Lured by subsidies, the power companies went green. But to keep the lights on they have to burn coal.
Sixty miles northeast of Düsseldorf, outside the town of Hamm in northwest Germany, workers are giving a final tune-up to a glittering new power station. Germany is the biggest proponent of the green electricity revolution, but this plant won’t be powered by the sun, wind or woodchips — it will burn dirty old coal.
Built by German energy giant RWE at a cost of €2bn (£1.6bn), the plant is no aberration. This year the company, which owns Npower in Britain, and its rivals have poured billions of euros into a fleet of new coal-fired plants, the most polluting form of power generation. When finished they will be capable of supplying more than 8m households.
The boom runs entirely counter to the European Union’s mission, led by Germany and Britain, to replace the old fossil fuel-based energy system with a cleaner alternative. Indeed, the Germans source a quarter of their power from solar, wind and other renewables. Yet last year, carbon dioxide emissions actually rose 1.2%, partly due to the resurgence of coal.
This is just one of the surprising and unintended consequences of Europe’s troubled effort to lead the world into the low-carbon era. And the fallout is set to become even more extreme.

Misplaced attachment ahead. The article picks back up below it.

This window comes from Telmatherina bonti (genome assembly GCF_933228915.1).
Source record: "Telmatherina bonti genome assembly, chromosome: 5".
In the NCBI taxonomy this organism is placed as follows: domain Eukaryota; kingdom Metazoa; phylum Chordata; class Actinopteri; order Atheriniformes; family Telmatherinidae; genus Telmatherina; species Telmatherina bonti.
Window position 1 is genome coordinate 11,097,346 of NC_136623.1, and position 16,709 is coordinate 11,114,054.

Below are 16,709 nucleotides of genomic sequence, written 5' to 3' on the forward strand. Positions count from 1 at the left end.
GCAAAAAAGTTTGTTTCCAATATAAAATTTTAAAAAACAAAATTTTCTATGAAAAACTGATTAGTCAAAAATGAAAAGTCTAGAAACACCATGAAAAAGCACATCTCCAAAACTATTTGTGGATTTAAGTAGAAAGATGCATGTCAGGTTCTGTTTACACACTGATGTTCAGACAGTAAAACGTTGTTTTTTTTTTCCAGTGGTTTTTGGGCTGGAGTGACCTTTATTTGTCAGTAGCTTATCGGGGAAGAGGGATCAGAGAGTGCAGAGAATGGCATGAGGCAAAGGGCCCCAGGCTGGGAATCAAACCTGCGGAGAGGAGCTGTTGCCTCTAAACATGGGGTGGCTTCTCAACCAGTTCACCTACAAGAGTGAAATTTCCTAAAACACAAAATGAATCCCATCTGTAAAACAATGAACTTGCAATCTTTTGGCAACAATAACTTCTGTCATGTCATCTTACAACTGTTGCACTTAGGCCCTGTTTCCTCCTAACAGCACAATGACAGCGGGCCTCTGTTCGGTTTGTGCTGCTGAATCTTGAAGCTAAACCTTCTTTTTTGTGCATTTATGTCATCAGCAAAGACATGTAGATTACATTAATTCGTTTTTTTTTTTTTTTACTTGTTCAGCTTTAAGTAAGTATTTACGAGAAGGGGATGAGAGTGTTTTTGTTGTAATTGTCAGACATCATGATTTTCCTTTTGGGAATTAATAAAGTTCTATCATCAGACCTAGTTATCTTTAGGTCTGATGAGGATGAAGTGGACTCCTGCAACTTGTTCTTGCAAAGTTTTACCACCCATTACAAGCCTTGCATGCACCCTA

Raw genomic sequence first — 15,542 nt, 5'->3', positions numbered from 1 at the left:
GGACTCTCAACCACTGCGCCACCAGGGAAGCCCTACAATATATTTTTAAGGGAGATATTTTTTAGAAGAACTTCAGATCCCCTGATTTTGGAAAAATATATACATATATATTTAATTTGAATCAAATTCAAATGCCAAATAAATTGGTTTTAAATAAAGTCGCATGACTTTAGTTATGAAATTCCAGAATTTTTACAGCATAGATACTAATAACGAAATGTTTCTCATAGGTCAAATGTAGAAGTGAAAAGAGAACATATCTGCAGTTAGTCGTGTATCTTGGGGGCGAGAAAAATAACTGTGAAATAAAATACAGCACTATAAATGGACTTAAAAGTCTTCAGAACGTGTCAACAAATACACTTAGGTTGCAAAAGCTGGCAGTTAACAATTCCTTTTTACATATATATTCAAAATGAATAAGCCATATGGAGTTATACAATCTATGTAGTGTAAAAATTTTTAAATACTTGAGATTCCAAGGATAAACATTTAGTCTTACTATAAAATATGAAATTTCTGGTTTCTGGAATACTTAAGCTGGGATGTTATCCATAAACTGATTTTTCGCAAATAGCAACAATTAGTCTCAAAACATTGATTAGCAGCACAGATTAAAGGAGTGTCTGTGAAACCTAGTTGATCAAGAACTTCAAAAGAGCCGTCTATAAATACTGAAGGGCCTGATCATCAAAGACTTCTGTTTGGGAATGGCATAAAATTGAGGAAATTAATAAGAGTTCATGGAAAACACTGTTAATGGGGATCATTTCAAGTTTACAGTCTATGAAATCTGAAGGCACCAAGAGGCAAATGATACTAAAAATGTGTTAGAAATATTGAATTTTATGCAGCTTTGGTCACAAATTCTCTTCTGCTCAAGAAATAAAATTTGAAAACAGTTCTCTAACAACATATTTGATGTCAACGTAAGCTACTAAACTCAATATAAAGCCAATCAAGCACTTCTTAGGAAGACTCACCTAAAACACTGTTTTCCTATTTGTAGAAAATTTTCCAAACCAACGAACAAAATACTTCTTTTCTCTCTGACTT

Governments from Berlin to Madrid — and London — are dramatically scaling back the huge subsidy programmes introduced over the past decade to underwrite the revolution.
All are struggling to come to grips with an industry transformed by America’s shale gas boom.
In July, Germany — Europe’s biggest power market — passed a new renewable energy act that slashed taxpayer support by a quarter for solar and wind energy.
The reduction is partly a reaction to plummeting costs. Ben Warren, head of environmental finance at the consultants EY, said: “Policymakers underestimated how quickly costs would fall. Five years ago it cost €6m to install a megawatt of solar. That same megawatt today could cost as little as €700,000.”
That drop is what led the Department of Energy and Climate Change to slash subsidies for solar generators in Britain two years ago. A less dramatic drop in costs has meant cuts to aid for wind farms, both onshore and at sea.
In Germany, however, the trend has been much more dramatic. Since 2004 the share of energy generated from renewable sources has jumped sixfold to 27% — nearly double the ratio in Britain.
The boom was much bigger than Berlin bargained for, which means the country is now saddled with a huge supply surplus.
One might reasonably expect a big drop in household bills to follow. That hasn’t happened. Over the decade when renewables exploded onto the scene, Germany’s annual household bills increased by nearly two-thirds to €1,020 (£815) .
Indeed, even though the wholesale power price has fallen by nearly 40% in the past five years, German consumer rates have risen steadily. Why? Because more than half the bill is now made up of taxes and ever-rising green charges.